Another Select Committee member, Dr Huppert is also present, and he is nodding in agreement. We suggested that in part because we were worried the NCA might not have enough to do, which is, indeed, the case at present. It has very few staff and it is not yet established to the satisfaction of the Government and the Select Committee. We need to have a decision on this matter soon, and we were promised a decision after the Olympics. I do not know whether the Minister wants to answer that question now, but if not, I am happy to wait until the winding-up speeches.
I am also concerned about the huge amount of money currently being spent on historical investigations. The Select Committee has asked witnesses about that on many occasions. At present we have Operations Alice, Elveden, Weeting. Tuleta, Pallial, Yewtree and Herne. We heard only yesterday from the Home Secretary that Herne—which has been under way for the past year, with a number of police officers involved, and at a cost to the taxpayer of £1.2 million—will now be taken over by the chief constable of Derbyshire. That operation deals with important issues involving undercover agents and the recent public revelations, and a lot of money is being spent on these matters. I calculate that £44.8 million is currently being spent on the police investigating other police officers who have failed to come up to scratch. A lot of money is going to the Independent Police Complaints Commission, too, to deal with past errors by certain police forces, such as at Hillsborough. In discussing the reduction of the grant to local police and crime and commissioners, we need to consider all the money currently being spent on all these operations.
The hon. Member for Bury St Edmunds is the spokesman on good procurement in this House, and we have had many discussions about the matter. I welcome the decision of the deputy mayor of London, Stephen Greenhalgh, to take a careful look at how the Metropolitan police have spent their procurement budget. He took evidence from Sir Bernard Hogan-Howe on the issue. When we commission companies to act if the public sector cannot act, we must choose only companies with a good track record. Only yesterday it was announced that G4S was going to have to hand back to the taxpayer about £70 million. We should take into account the expenditure from the police budget that goes on companies such as G4S. The Select Committee was very clear that, as a result of the big mistakes G4S made, it ought to have handed back all its management fee of £57 million plus all the other money it ought to have spent. My hon. Friend the Member for Walsall North became an internet hit with his famous “humiliating shambles” soundbite. He will always be remembered for uttering those words on the Select Committee—and for many other words uttered, too, of course—because it was, indeed, a humiliating shambles. As the hon. Member for Bury St Edmunds has said, we ought to be very careful about dispensing public money to private companies that do not come up to scratch.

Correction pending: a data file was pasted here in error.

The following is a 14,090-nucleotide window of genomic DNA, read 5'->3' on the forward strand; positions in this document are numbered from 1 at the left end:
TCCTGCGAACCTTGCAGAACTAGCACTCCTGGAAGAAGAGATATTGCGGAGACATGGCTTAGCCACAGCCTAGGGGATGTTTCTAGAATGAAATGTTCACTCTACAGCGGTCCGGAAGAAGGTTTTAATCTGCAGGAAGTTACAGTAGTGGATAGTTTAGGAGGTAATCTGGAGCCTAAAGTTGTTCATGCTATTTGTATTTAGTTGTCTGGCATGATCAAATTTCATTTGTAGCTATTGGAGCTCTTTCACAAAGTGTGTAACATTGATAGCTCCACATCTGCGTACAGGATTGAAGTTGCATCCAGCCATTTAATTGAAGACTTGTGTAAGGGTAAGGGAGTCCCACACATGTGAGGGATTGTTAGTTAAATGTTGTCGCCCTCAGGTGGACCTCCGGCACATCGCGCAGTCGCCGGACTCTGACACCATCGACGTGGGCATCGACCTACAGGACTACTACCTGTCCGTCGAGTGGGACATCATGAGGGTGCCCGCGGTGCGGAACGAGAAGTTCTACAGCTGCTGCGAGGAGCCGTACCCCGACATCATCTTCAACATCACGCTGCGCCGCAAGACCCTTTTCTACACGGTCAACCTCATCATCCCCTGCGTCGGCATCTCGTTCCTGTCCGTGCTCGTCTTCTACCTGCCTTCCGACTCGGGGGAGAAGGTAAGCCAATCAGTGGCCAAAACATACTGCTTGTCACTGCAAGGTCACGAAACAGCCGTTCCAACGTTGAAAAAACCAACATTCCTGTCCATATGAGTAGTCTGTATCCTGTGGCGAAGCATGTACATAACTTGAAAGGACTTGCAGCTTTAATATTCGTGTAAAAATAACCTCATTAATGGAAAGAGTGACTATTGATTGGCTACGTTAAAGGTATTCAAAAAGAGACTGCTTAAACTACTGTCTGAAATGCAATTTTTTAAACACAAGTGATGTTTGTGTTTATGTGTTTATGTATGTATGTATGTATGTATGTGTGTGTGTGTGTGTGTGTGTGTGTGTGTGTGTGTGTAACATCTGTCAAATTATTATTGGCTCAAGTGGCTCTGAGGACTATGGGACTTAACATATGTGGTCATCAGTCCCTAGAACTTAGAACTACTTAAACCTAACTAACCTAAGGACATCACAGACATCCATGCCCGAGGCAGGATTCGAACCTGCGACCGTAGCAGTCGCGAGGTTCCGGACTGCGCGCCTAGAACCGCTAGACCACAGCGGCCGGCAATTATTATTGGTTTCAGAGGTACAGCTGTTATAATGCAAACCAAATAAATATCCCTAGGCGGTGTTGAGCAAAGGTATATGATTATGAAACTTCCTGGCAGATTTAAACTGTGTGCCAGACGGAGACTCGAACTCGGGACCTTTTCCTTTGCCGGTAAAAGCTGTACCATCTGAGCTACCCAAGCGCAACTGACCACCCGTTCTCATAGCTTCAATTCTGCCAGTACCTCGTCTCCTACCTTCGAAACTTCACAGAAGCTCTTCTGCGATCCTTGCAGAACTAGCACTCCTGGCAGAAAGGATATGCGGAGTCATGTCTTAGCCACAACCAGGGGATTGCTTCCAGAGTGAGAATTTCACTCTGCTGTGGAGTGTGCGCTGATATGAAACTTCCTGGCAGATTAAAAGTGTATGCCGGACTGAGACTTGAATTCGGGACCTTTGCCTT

Finally, I want to say a few words about the need to carry people with us. The Minister, who has responsibility for security matters, is an avuncular type who seeks consensus. We will see that when he comes to the Dispatch Box. I will not say he is the most courteous of the Home Office Ministers as the others might get upset if I were to do so, but he does not pick a fight. The current Home Office policy is, in effect, picking a fight with the people who have to implement the changes, however. Now is not the best time to be cutting police officers’ pensions, forcing them out under rule A19 and cutting their pay retrospectively—although I perfectly understand why we might need to make changes for new recruits.
I remember my last conversation with Paul McKeever on this subject. He passionately supported treating police officers with the respect, courtesy and dignity they deserve. My only real row with the former Prime Minister, my right hon. Friend Mr Brown, was about police pay. He was quite robust with me when he asked me not to go on a demonstration under the last Labour Government in support of the police who were having their pay cut. I said to him then—and I say to the Home Secretary and Home Office Ministers now—that we must carry the work force with us. If we say we have the best police service in the world, the only way to express our admiration for what the police have done is to treat them with proper respect—to have a dialogue with them, to stop cutting their pay and conditions, to speak to them because they know best day in, day out. As we have seen recently in Manchester and other parts of the country, they lay down their lives for us. They go out in the morning and they do not know whether they are coming back at night, unlike all of us in this Chamber today. If we do not carry them with us, the world-class brand reputation that we currently have will be damaged for ever.